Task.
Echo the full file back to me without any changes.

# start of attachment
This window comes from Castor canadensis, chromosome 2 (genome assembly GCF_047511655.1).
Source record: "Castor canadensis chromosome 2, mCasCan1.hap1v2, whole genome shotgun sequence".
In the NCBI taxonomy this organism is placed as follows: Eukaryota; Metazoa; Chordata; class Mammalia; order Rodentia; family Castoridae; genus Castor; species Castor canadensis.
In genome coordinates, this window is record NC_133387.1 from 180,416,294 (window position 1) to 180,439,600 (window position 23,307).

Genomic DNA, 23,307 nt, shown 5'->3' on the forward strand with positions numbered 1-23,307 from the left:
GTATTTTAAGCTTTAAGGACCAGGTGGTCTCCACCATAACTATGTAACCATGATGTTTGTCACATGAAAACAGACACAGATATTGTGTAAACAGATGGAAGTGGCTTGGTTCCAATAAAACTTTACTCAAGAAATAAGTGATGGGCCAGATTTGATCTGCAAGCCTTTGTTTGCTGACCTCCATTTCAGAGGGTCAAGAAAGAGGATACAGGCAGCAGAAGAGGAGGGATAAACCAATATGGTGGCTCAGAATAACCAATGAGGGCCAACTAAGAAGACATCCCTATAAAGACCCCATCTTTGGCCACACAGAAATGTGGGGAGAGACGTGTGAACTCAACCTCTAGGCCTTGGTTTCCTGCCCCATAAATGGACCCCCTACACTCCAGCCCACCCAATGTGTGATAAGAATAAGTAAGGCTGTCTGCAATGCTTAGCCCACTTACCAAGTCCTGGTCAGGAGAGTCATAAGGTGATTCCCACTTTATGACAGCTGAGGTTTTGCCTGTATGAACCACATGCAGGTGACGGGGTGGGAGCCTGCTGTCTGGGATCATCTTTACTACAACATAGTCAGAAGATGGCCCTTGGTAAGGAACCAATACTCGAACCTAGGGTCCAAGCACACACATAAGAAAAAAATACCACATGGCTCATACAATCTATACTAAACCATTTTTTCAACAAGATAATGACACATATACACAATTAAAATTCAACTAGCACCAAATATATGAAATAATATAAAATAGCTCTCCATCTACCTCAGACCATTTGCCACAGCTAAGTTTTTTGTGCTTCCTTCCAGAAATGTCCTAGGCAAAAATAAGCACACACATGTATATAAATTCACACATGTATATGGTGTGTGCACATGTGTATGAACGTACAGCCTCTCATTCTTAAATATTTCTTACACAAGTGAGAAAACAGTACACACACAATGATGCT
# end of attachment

This window comes from Castor canadensis, chromosome 2 (genome assembly GCF_047511655.1).
Source record: "Castor canadensis chromosome 2, mCasCan1.hap1v2, whole genome shotgun sequence".
In the NCBI taxonomy this organism is placed as follows: Eukaryota; Metazoa; Chordata; class Mammalia; order Rodentia; family Castoridae; genus Castor; species Castor canadensis.
In genome coordinates, this window is record NC_133387.1 from 180,416,294 (window position 1) to 180,439,600 (window position 23,307).

Genomic DNA, 23,307 nt, shown 5'->3' on the forward strand with positions numbered 1-23,307 from the left:
GTATTTTAAGCTTTAAGGACCAGGTGGTCTCCACCATAACTATGTAACCATGATGTTTGTCACATGAAAACAGACACAGATATTGTGTAAACAGATGGAAGTGGCTTGGTTCCAATAAAACTTTACTCAAGAAATAAGTGATGGGCCAGATTTGATCTGCAAGCCTTTGTTTGCTGACCTCCATTTCAGAGGGTCAAGAAAGAGGATACAGGCAGCAGAAGAGGAGGGATAAACCAATATGGTGGCTCAGAATAACCAATGAGGGCCAACTAAGAAGACATCCCTATAAAGACCCCATCTTTGGCCACACAGAAATGTGGGGAGAGACGTGTGAACTCAACCTCTAGGCCTTGGTTTCCTGCCCCATAAATGGACCCCCTACACTCCAGCCCACCCAATGTGTGATAAGAATAAGTAAGGCTGTCTGCAATGCTTAGCCCACTTACCAAGTCCTGGTCAGGAGAGTCATAAGGTGATTCCCACTTTATGACAGCTGAGGTTTTGCCTGTATGAACCACATGCAGGTGACGGGGTGGGAGCCTGCTGTCTGGGATCATCTTTACTACAACATAGTCAGAAGATGGCCCTTGGTAAGGAACCAATACTCGAACCTAGGGTCCAAGCACACACATAAGAAAAAAATACCACATGGCTCATACAATCTATACTAAACCATTTTTTCAACAAGATAATGACACATATACACAATTAAAATTCAACTAGCACCAAATATATGAAATAATATAAAATAGCTCTCCATCTACCTCAGACCATTTGCCACAGCTAAGTTTTTTGTGCTTCCTTCCAGAAATGTCCTAGGCAAAAATAAGCACACACATGTATATAAATTCACACATGTATATGGTGTGTGCACATGTGTATGAACGTACAGCCTCTCATTCTTAAATATTTCTTACACAAGTGAGAAAACAGTACACACACAATGATGCT